Fall is about to come and it will be nonstop until the end of the year, albeit no way to know when the film projects I am developing will ever get moving – nothing new there! I get on my bike, the tick-tick-tick of the gears picking up speed in mechanical precision as I ride down the gentle slope. I pull up on my spine, letting my hands touch the handle bars as lightly as can be functional. It’s a trick I developed during the pandemic, wherein I swore off using the subway and gave up the love-of-my-life practice, the one that got away, Brazilian Joy Jit Su. It’s never good to hold onto anything too tightly. The whole body comes over the handlebars, making a perfect bridge between you and the machine. Adjusting into this light touch position on the bike feels akin to jiu jitsu in that pushing and pulling suddenly become connecting movements, adjusting the wrist and hands from motorcycle grip with thumb wrapping around to open palm grip, to push forward. Riding this way feels more effortless and, dare I say, more swishy, more smooth and expressive. “The body is the mind in the 4D world,” is a phrase the writer Laurie Weeks and I used to chant nonsensically like a mantra when we were writing our drafts of the JT Leroy script together. Buzzing on Kratom, not exactly willing to break down the meaning of our newfangled expression, but certain in our body knowledge that making shapes out in the world was an important expression of our consciousness. Like Laban’s definition of the greek word Choreosophy (a praying to circles), we knew we were praying to what we believed in, as we shuttled between the studio apartment, the empty field next to it, the health food store, and the steps that led to nowhere that we would sit on in front of the little house to stare at the apartment and discuss the fictional version of our characters.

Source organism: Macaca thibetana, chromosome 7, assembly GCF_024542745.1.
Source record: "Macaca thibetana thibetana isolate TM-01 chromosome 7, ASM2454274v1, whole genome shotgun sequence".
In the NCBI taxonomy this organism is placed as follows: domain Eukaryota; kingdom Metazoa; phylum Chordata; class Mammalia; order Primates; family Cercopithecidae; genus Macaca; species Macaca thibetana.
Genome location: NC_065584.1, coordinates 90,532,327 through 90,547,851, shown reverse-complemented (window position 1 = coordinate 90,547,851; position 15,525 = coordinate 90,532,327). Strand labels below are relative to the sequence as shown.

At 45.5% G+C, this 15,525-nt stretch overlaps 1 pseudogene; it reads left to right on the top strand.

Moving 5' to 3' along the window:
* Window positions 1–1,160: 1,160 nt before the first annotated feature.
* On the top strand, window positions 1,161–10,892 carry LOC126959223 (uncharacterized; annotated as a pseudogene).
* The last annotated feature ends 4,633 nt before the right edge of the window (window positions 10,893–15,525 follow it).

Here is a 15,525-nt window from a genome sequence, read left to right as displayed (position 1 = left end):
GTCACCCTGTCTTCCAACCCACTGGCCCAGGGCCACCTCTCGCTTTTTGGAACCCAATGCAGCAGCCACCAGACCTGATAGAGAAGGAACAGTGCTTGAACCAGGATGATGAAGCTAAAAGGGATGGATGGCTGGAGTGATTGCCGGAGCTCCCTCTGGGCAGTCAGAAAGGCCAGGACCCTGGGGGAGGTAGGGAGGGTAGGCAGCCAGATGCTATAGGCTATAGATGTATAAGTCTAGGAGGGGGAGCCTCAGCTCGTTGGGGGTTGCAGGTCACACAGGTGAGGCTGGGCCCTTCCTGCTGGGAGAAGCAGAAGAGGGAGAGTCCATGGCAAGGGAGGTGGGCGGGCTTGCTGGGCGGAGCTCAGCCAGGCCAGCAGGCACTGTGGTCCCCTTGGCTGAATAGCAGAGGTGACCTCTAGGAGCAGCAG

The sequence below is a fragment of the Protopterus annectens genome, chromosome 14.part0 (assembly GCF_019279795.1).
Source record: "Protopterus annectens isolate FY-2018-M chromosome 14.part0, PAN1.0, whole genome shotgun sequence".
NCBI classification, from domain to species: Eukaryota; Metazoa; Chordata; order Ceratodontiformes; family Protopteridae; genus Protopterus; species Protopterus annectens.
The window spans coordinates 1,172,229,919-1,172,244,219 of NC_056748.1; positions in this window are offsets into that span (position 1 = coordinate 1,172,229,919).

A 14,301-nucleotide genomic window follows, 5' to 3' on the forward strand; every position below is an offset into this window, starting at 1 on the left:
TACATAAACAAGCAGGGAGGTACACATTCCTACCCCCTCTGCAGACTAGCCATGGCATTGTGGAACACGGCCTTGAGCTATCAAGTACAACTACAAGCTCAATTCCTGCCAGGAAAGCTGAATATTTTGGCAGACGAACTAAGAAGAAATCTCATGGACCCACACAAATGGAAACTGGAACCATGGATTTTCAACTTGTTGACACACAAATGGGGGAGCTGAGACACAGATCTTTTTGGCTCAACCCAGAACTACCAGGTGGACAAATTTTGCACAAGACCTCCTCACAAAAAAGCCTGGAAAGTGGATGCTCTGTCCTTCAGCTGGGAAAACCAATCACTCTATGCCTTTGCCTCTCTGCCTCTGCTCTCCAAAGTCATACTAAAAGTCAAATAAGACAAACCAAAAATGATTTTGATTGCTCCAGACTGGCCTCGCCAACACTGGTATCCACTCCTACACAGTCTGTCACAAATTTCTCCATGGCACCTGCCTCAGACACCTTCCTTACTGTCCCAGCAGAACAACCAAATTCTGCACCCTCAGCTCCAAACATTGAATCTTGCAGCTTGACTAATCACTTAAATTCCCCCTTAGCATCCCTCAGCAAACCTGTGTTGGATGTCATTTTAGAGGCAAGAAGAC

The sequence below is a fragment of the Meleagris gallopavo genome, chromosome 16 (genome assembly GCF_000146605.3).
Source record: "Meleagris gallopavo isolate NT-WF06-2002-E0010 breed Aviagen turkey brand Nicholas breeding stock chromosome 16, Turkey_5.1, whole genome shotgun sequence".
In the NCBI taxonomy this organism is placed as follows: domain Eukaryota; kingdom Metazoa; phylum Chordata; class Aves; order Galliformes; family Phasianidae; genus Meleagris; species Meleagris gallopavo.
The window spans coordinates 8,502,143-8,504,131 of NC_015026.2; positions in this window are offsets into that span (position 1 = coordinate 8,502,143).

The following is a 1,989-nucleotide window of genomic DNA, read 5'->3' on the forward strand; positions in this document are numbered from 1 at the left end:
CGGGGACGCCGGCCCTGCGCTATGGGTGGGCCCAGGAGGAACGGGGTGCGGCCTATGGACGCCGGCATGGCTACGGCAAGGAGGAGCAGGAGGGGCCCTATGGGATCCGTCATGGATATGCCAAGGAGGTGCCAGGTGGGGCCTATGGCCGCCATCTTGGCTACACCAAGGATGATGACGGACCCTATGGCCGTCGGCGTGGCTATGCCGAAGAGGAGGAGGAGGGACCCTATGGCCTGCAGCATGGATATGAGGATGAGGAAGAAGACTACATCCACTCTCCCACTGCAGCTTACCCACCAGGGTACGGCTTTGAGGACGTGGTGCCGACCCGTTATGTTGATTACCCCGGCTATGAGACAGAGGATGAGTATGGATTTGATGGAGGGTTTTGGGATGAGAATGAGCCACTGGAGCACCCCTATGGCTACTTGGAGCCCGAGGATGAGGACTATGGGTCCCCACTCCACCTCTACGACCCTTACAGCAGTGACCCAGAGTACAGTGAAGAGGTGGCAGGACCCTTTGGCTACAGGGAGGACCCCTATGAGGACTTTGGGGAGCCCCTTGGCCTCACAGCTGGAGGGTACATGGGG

Speeding up into a quick turn, I synchronize a softening of the elbows. I’m off – down the thoroughfare of Knickerbocker Ave, towards the city. I’m thinking about the expression, “What’s up?” I have made a new 75-year-old friend in the neighborhood and this is our common nomenclature, or more specifically, “Yo, yo, yo, yo, yo, yoooo – what’s UP!”, something apparently adopted from his grandkids.